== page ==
For more information on Western blot normalization, watch these webinars:
- Western Blot Normalization: What You Need to Know
- Normalization Methods for Quantitative Western Blot Analysis
Researchers rely on Western blotting to detect target proteins in complex samples. This trusted technique is widely used to compare relative protein levels.
However, variability can creep into your Western blots through differences in sample preparation, sample loading, and transfer from gel to membrane. That’s why normalization is important. Normalization is the process of using internal loading controls to mathematically correct for sample-to-sample variation. These internal loading controls verify whether or not samples are uniformly loaded across the gel, confirm consistent transfer from gel to membrane, and enable comparison of relative protein levels between samples.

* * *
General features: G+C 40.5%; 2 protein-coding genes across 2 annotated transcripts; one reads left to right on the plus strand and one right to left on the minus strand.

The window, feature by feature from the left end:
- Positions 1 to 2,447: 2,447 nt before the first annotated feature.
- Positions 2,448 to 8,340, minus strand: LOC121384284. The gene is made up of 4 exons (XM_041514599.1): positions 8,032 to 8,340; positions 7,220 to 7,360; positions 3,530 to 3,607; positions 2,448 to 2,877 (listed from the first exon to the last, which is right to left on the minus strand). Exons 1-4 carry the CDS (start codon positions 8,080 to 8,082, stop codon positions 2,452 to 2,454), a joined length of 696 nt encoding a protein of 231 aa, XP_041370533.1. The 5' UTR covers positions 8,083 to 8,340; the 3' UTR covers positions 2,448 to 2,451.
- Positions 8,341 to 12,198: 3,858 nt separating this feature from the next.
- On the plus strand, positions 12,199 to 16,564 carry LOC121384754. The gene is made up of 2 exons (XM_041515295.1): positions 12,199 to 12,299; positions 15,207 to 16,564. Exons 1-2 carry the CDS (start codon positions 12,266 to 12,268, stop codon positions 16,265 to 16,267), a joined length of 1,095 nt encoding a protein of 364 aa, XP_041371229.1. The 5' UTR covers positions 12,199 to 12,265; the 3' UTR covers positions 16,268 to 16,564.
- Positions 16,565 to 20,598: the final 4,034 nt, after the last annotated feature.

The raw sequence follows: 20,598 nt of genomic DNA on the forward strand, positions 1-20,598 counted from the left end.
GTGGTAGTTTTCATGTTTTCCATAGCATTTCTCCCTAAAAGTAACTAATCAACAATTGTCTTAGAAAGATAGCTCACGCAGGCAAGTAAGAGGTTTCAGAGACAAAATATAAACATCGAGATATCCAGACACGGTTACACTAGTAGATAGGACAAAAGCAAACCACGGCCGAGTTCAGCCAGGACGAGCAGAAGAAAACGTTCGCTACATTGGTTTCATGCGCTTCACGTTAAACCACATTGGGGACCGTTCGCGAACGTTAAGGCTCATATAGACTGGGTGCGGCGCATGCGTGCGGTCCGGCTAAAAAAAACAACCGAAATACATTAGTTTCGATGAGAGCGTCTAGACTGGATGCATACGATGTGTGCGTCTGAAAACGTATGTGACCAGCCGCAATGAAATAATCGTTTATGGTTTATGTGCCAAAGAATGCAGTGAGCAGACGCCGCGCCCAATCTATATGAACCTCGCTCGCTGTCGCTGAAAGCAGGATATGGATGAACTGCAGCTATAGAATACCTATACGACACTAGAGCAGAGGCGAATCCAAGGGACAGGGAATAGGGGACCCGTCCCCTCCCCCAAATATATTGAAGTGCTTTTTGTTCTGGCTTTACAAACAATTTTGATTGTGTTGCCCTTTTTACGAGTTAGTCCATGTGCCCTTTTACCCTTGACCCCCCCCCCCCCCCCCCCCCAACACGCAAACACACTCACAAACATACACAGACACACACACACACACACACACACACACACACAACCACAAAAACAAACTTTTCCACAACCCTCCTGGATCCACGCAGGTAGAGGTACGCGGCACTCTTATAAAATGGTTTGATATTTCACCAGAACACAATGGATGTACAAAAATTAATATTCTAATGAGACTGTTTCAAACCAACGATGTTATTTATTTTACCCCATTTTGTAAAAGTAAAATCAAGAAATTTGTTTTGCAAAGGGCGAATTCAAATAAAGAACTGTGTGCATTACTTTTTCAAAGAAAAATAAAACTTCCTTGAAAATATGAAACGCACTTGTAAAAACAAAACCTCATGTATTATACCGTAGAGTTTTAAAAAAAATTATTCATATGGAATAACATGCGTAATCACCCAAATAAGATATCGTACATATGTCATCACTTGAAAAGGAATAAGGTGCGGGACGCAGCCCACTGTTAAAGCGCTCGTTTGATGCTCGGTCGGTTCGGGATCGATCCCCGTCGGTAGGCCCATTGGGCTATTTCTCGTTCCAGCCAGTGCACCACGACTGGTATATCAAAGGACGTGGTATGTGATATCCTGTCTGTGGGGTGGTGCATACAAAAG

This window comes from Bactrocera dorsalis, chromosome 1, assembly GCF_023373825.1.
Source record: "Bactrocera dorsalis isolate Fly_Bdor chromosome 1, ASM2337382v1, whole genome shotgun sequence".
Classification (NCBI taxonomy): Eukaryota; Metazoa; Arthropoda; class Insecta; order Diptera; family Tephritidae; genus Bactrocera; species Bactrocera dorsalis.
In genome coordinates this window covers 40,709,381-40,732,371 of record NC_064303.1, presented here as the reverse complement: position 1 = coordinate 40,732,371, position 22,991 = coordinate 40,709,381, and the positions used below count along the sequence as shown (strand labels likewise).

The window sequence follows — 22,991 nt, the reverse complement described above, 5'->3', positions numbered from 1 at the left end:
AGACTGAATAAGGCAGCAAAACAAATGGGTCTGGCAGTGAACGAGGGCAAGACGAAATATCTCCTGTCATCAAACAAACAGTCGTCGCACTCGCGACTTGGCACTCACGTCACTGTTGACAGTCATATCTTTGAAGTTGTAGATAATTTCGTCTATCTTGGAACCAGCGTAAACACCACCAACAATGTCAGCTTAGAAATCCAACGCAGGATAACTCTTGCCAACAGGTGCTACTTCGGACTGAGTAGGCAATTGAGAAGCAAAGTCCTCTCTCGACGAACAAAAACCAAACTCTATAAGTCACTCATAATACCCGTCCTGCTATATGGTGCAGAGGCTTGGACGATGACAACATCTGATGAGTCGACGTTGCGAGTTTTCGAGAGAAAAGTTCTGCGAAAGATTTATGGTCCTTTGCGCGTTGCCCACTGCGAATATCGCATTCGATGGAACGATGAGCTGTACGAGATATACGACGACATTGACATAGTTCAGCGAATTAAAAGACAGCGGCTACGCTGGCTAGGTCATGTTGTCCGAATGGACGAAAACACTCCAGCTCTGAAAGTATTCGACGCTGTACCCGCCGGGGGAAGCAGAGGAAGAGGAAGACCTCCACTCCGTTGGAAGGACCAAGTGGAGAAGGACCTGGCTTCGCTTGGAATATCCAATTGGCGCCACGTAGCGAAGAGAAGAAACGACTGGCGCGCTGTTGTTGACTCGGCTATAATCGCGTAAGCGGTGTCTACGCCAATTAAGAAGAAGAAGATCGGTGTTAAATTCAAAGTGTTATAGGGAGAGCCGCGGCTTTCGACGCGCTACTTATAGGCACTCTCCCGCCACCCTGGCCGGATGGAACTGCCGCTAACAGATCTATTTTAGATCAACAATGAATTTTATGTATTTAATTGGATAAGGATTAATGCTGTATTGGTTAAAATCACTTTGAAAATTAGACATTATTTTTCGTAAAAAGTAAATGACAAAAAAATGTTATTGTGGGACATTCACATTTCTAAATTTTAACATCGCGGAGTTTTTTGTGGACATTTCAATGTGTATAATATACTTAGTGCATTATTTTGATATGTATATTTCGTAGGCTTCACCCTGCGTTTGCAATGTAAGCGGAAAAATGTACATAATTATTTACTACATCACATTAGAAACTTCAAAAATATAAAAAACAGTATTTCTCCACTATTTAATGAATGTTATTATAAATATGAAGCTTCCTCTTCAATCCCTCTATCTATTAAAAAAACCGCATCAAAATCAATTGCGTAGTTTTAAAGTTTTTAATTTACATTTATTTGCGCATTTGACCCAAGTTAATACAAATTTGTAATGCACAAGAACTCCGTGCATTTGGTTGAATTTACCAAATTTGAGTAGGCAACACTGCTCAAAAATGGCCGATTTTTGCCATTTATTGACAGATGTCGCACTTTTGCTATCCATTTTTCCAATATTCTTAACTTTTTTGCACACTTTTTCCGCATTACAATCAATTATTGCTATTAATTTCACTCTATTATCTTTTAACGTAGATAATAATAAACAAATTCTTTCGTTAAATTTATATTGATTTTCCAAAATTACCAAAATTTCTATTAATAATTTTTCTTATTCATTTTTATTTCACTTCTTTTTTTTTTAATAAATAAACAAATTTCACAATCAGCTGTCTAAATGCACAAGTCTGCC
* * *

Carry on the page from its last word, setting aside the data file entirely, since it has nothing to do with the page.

Normalization is meant to correct for small variation between samples, and can’t completely remove variability. If large data corrections are applied, accuracy may be affected. Normalization is a strategy to apply throughout your experiment, rather than a last step in the protocol. The more sources of variability you can reduce or eliminate, the more reproducible your experiment will be.
The role of an internal loading control is always to confirm the changes you see on the blot reflect actual change in the biology of your samples. To demonstrate statistically significant changes in the abundance of target protein, you need a reliable normalization strategy that fits the context and biology of your experiment. Effective, carefully-planned normalization will more accurately reflect the amount of protein in each lane.
This paper describes important considerations, strengths, and limits of commonly used normalization strategies: